The first blog post I discovered on twitter was, very aptly, about the nature of communication on twitter itself. Even more aptly, it was tweeted by David Gauntlett, Professor of Media and Communications at Westminster University and general busy-body behind theory.org.uk.
In the post, Leisa Reichelt described the incessant exchange of status messages as an 'ambient intimacy' which keeps friends and colleagues just close enough to communicate with, but with the volume turned down - just enough to provide a little background music. Basically, phatic communication via web2.0.
The blog, unfortunately, quotes someone erroneously attributing this 'phatic function' to Mikhail Bakhtin rather than Roman Jakobson (at least they managed to get a Russian linguist). In Jakobson's (1962) six functions of communication, the phatic function establishes and maintains communciation, a kind of metacommunication. In speech, this includes chit chat to you neighbour about the weather to strike up a conversation and the macho grunts sports jocks exchange with each other; and in writing, the opening and closing formalities like 'Yours sincerely'.
A more appropriate attribution would be to Polish anthropologist, Bronisław Malinowski, who coined the phrase. His ethnographic studies of the Trobriand Islanders of Papua New Guinea in the 1920s led to his observations that 'ties of union are created by the mere exchange of words' (Malinowski 1923:315 in Wardhaugh 2006).
The idea of web communication as phatic communion was something I had read before, although usually in the pejorative sense. Academics sceptically remark that "students are certainly engaged in communication. But has this communication led to any new understanding?" (Kern 2000:355 in Kramsch & Thorne 2002).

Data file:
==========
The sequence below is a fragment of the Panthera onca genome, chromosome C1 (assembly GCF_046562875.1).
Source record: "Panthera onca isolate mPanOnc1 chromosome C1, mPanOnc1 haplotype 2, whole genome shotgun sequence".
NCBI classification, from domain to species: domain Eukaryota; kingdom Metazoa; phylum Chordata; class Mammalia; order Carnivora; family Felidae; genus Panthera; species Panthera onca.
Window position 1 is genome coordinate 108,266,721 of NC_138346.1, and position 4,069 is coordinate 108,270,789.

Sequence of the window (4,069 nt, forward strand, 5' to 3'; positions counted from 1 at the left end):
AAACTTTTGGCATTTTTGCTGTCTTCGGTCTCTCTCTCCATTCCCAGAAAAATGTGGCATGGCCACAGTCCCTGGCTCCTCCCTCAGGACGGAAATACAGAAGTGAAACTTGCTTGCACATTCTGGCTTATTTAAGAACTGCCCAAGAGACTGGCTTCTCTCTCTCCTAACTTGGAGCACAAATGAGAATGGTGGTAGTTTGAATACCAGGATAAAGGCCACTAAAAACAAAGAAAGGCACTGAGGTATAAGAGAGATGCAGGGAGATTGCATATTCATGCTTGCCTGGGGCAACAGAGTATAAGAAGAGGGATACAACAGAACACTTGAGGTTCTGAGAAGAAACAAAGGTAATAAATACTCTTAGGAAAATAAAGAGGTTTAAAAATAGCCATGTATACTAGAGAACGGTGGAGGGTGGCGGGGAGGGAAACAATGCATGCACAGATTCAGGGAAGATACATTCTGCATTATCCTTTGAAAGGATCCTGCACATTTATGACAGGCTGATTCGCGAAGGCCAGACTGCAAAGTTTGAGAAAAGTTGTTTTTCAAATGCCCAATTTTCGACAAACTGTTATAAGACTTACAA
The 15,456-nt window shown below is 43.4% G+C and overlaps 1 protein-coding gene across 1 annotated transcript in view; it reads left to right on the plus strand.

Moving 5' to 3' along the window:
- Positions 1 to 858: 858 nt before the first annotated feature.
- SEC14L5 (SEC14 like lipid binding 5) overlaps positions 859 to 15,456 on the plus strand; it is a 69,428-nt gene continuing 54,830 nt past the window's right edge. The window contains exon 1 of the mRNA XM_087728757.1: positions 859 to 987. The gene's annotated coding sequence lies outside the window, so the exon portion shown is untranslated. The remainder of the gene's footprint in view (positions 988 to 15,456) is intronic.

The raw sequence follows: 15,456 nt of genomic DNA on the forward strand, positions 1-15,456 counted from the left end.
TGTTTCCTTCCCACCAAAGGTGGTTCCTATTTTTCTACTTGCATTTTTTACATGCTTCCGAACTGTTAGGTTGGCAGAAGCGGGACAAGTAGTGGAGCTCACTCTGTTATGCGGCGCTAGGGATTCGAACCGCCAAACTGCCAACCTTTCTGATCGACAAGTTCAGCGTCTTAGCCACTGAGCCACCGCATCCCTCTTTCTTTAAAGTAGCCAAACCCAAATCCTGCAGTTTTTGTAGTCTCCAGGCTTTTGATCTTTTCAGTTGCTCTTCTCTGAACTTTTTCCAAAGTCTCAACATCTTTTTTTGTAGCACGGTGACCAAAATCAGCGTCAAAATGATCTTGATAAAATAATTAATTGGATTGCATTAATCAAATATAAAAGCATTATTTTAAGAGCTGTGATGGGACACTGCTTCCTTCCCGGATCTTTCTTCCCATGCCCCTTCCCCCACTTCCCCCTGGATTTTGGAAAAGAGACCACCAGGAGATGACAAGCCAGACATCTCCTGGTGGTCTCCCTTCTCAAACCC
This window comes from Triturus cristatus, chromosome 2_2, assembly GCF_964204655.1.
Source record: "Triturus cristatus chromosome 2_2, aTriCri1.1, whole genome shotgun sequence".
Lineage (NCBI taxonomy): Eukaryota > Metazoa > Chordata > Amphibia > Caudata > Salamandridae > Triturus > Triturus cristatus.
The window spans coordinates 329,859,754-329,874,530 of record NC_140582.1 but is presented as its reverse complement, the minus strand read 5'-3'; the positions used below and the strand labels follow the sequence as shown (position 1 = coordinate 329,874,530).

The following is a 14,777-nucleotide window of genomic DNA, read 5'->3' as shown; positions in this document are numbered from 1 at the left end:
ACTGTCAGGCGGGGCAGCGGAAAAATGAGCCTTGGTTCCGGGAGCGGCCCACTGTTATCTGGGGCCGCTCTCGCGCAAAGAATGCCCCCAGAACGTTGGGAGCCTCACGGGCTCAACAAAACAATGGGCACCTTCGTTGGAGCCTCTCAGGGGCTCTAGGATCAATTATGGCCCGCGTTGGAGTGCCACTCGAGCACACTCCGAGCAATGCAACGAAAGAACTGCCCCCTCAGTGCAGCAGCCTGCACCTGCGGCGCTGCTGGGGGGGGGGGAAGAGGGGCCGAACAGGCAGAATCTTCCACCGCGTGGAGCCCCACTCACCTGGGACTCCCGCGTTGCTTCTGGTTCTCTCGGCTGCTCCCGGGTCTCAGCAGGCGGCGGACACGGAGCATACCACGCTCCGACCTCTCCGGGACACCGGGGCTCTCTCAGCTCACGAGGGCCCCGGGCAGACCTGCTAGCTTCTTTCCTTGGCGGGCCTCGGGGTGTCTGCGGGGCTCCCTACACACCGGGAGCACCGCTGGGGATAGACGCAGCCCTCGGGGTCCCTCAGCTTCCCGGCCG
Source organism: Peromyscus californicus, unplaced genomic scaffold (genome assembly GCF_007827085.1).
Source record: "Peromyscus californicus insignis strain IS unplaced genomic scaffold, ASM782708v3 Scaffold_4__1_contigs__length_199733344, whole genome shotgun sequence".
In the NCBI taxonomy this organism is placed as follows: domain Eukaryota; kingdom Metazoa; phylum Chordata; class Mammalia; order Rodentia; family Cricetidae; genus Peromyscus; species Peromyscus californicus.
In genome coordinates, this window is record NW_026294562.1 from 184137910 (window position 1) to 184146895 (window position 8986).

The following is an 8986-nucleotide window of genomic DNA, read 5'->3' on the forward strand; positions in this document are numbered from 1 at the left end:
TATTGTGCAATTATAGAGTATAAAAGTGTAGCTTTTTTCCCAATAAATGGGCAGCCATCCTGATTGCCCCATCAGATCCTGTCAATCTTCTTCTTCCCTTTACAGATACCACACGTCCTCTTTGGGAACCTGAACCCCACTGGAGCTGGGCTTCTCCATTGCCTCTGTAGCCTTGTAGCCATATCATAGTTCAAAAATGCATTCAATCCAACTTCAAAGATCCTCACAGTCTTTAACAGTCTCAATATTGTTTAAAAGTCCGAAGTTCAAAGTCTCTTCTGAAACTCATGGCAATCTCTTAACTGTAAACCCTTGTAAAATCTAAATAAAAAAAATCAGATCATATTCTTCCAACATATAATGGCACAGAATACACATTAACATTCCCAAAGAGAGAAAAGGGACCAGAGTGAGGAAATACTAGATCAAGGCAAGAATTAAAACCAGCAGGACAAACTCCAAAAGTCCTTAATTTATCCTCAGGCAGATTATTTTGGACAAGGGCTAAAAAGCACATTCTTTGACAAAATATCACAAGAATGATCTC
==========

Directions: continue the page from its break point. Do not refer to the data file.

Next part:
Though similarly sceptical, Kramsch and Thorne (2002) interestingly suggest that as computer-mediated communciation (CmC) tends toward the phatic function, rather than the instrumental, the nature of CmC may be very different to that assumed in Hymes' framework of 'communicative competence' that has underpinned so much of current EFL pedagogy since CLT.
I think that dismissing phatic communion as mere gossip, or idle chatter, misses the most important function of language. Exchanges of this type of communication may be empty of meaning in an instrumental sense, but they are rich in meaning in a social sense. In fact my own unscientific observations of my family or of commuters on trains leads me to think this could even be main function of language.
However, linguists and applied linguists, have tended to overlook this function and concentrate on the rationalized coding and decoding of messages as the main function of communication, and in doing so have adopted Shannon and Weaver's transmission model of communication (yes, I know they didn't call it that, but that it what it is). Anyone who reads the oringinal article will instantly understand my misgivings in uncritically transplanting a model from applied mathematics to something as social and cultural as human communciation.
Maybe the sheer magnitude of people that are communicating through web2.0, usually using English as a lingua franca, will lead to a reassessment of what 'meaningful communication' is in foreign language pedagogy. I am all for promoting 'ambient intimacy' in the EFL classroom2.0.
Am I being overly hopeful? Well, seriously interested at least.
Kramsch, C. & Thorne, S. (2002) Foreign language learning as global communicative practice, in Block & D. Cameron (Eds.), Globalization and Language Leaching, London: Routledge.
Jakobson, R. (1962) Selected Writings, The Hague: Mouton.
Wardhaugh, R. (2006) An Introduction to Sociolinguistics, Oxford: Blackwell.